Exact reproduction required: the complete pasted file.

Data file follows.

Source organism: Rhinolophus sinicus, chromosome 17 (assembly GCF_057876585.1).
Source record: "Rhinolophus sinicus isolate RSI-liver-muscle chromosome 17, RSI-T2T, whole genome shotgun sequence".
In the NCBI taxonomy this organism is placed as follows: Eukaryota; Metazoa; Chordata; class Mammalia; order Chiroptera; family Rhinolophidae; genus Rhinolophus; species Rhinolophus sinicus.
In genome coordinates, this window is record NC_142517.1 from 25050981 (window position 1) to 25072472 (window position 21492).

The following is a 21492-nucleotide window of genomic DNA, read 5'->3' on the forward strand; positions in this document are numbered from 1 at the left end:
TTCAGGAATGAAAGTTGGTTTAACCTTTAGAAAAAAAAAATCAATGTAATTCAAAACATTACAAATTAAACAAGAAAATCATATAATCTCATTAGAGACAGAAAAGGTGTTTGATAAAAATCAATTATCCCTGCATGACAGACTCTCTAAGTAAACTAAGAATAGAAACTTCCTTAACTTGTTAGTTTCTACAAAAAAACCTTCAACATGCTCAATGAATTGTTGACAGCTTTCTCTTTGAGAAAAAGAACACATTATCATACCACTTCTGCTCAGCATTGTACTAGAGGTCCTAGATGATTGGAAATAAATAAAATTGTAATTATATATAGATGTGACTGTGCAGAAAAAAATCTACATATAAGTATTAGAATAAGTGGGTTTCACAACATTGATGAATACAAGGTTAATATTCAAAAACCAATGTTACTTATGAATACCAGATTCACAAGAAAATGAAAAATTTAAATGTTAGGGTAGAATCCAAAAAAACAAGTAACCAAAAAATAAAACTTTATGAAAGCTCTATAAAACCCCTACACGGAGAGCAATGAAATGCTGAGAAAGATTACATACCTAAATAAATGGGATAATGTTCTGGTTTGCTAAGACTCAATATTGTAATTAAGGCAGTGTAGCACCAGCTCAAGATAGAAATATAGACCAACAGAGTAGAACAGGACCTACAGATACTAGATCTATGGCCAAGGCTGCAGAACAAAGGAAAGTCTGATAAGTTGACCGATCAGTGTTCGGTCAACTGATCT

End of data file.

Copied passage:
Source organism: Rhinolophus sinicus, chromosome 17 (assembly GCF_057876585.1).
Source record: "Rhinolophus sinicus isolate RSI-liver-muscle chromosome 17, RSI-T2T, whole genome shotgun sequence".
In the NCBI taxonomy this organism is placed as follows: Eukaryota; Metazoa; Chordata; class Mammalia; order Chiroptera; family Rhinolophidae; genus Rhinolophus; species Rhinolophus sinicus.
In genome coordinates, this window is record NC_142517.1 from 25050981 (window position 1) to 25072472 (window position 21492).

The following is a 21492-nucleotide window of genomic DNA, read 5'->3' on the forward strand; positions in this document are numbered from 1 at the left end:
TTCAGGAATGAAAGTTGGTTTAACCTTTAGAAAAAAAAAATCAATGTAATTCAAAACATTACAAATTAAACAAGAAAATCATATAATCTCATTAGAGACAGAAAAGGTGTTTGATAAAAATCAATTATCCCTGCATGACAGACTCTCTAAGTAAACTAAGAATAGAAACTTCCTTAACTTGTTAGTTTCTACAAAAAAACCTTCAACATGCTCAATGAATTGTTGACAGCTTTCTCTTTGAGAAAAAGAACACATTATCATACCACTTCTGCTCAGCATTGTACTAGAGGTCCTAGATGATTGGAAATAAATAAAATTGTAATTATATATAGATGTGACTGTGCAGAAAAAAATCTACATATAAGTATTAGAATAAGTGGGTTTCACAACATTGATGAATACAAGGTTAATATTCAAAAACCAATGTTACTTATGAATACCAGATTCACAAGAAAATGAAAAATTTAAATGTTAGGGTAGAATCCAAAAAAACAAGTAACCAAAAAATAAAACTTTATGAAAGCTCTATAAAACCCCTACACGGAGAGCAATGAAATGCTGAGAAAGATTACATACCTAAATAAATGGGATAATGTTCTGGTTTGCTAAGACTCAATATTGTAATTAAGGCAGTGTAGCACCAGCTCAAGATAGAAATATAGACCAACAGAGTAGAACAGGACCTACAGATACTAGATCTATGGCCAAGGCTGCAGAACAAAGGAAAGTCTGATAAGTTGACCGATCAGTGTTCGGTCAACTGATCT